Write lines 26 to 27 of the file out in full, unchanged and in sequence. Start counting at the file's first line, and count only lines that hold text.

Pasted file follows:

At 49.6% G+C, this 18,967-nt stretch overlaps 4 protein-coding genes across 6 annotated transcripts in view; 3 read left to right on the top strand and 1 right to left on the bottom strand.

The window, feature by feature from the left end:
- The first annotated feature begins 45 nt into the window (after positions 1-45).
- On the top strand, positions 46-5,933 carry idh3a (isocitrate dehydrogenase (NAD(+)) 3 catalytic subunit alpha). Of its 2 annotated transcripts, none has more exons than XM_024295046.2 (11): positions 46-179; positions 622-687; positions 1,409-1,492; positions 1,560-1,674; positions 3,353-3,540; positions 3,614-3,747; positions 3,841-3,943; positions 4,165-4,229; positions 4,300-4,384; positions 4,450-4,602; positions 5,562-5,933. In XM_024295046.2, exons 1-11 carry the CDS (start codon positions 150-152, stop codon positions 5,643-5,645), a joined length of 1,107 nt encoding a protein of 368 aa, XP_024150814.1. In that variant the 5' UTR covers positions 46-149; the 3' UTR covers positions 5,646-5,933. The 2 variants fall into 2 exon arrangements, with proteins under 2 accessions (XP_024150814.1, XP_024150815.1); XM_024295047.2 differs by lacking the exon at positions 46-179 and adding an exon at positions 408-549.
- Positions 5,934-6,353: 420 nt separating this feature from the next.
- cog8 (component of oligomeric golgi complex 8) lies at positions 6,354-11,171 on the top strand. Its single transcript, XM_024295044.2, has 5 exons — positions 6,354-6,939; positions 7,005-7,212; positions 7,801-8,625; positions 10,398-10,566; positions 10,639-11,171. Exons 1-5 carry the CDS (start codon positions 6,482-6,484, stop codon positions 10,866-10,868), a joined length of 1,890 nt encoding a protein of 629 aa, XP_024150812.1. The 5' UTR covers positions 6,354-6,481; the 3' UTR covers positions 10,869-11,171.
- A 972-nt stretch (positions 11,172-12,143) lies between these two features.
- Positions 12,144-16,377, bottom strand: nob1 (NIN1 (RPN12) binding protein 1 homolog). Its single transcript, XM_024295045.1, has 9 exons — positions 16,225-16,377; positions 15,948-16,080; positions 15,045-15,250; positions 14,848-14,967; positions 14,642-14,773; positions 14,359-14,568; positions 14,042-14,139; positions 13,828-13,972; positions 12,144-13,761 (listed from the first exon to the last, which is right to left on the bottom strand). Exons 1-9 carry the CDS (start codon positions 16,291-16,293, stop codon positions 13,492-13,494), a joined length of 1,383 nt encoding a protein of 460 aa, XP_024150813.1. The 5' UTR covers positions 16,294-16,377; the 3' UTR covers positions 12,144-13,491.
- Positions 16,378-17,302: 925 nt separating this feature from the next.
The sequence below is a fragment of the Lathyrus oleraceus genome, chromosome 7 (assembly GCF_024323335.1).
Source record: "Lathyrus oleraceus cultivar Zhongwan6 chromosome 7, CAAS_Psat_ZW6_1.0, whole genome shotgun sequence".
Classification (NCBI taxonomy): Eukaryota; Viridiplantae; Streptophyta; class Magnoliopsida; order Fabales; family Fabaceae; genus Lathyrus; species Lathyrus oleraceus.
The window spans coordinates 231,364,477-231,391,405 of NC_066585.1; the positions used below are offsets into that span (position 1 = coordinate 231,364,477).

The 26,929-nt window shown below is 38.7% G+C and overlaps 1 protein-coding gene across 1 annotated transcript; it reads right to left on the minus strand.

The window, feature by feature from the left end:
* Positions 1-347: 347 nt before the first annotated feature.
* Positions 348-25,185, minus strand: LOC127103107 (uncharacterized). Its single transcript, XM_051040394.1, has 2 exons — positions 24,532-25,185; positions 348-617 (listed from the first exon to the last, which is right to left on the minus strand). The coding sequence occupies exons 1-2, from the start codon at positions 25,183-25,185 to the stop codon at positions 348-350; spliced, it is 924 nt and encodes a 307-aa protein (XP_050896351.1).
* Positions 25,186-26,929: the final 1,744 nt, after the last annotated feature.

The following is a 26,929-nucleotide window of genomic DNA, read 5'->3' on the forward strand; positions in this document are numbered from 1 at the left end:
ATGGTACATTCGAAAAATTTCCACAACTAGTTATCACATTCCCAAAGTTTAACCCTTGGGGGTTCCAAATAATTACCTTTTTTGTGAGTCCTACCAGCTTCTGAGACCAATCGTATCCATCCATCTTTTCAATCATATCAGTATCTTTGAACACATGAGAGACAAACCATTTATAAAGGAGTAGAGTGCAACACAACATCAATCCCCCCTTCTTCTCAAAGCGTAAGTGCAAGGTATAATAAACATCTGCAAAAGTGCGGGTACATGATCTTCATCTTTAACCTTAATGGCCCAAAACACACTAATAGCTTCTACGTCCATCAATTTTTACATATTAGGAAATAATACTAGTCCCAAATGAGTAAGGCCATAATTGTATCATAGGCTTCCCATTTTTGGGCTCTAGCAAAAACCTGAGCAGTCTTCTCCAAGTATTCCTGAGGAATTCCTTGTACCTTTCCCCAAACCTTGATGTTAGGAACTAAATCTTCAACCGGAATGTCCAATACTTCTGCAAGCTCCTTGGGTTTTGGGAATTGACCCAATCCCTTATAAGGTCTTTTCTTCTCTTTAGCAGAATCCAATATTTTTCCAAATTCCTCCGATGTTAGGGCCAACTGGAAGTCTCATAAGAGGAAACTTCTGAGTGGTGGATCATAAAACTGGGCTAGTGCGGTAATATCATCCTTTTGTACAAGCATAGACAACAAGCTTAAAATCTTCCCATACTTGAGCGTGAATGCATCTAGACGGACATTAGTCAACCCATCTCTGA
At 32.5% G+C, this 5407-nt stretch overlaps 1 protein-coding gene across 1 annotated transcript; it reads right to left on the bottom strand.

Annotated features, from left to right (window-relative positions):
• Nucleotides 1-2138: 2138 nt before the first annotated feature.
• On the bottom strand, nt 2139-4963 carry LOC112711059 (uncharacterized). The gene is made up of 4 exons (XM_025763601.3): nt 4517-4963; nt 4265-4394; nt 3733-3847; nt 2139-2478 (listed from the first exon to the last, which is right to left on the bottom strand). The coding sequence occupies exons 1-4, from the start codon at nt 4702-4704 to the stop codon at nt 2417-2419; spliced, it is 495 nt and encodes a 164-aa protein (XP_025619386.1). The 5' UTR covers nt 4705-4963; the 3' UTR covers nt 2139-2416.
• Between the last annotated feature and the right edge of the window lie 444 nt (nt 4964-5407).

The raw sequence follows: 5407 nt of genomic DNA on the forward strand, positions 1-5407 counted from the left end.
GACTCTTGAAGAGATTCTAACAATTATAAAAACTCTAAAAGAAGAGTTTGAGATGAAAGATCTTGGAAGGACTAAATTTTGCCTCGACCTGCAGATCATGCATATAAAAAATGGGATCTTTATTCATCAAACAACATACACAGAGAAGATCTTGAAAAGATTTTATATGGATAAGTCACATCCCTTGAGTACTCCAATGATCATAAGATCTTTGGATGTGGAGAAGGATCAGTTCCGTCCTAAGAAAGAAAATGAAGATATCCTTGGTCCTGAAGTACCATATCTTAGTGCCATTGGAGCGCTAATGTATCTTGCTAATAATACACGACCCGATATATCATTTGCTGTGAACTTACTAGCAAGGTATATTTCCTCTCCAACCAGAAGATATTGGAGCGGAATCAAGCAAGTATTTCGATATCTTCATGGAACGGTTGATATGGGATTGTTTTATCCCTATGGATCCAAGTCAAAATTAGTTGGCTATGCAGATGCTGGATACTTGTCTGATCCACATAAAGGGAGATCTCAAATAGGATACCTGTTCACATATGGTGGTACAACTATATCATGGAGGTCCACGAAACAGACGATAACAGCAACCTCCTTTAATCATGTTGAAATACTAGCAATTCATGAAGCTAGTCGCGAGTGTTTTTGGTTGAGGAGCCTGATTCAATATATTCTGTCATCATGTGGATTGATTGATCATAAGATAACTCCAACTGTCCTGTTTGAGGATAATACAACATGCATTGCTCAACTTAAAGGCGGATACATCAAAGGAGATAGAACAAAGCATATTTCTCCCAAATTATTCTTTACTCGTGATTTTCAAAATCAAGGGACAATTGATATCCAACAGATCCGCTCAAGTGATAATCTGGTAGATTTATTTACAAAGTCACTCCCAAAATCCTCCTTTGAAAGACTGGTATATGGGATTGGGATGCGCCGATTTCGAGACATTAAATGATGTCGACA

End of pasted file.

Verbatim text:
The raw sequence follows: 5407 nt of genomic DNA on the forward strand, positions 1-5407 counted from the left end.
GACTCTTGAAGAGATTCTAACAATTATAAAAACTCTAAAAGAAGAGTTTGAGATGAAAGATCTTGGAAGGACTAAATTTTGCCTCGACCTGCAGATCATGCATATAAAAAATGGGATCTTTATTCATCAAACAACATACACAGAGAAGATCTTGAAAAGATTTTATATGGATAAGTCACATCCCTTGAGTACTCCAATGATCATAAGATCTTTGGATGTGGAGAAGGATCAGTTCCGTCCTAAGAAAGAAAATGAAGATATCCTTGGTCCTGAAGTACCATATCTTAGTGCCATTGGAGCGCTAATGTATCTTGCTAATAATACACGACCCGATATATCATTTGCTGTGAACTTACTAGCAAGGTATATTTCCTCTCCAACCAGAAGATATTGGAGCGGAATCAAGCAAGTATTTCGATATCTTCATGGAACGGTTGATATGGGATTGTTTTATCCCTATGGATCCAAGTCAAAATTAGTTGGCTATGCAGATGCTGGATACTTGTCTGATCCACATAAAGGGAGATCTCAAATAGGATACCTGTTCACATATGGTGGTACAACTATATCATGGAGGTCCACGAAACAGACGATAACAGCAACCTCCTTTAATCATGTTGAAATACTAGCAATTCATGAAGCTAGTCGCGAGTGTTTTTGGTTGAGGAGCCTGATTCAATATATTCTGTCATCATGTGGATTGATTGATCATAAGATAACTCCAACTGTCCTGTTTGAGGATAATACAACATGCATTGCTCAACTTAAAGGCGGATACATCAAAGGAGATAGAACAAAGCATATTTCTCCCAAATTATTCTTTACTCGTGATTTTCAAAATCAAGGGACAATTGATATCCAACAGATCCGCTCAAGTGATAATCTGGTAGATTTATTTACAAAGTCACTCCCAAAATCCTCCTTTGAAAGACTGGTATATGGGATTGGGATGCGCCGATTTCGAGACATTAAATGATGTCGACA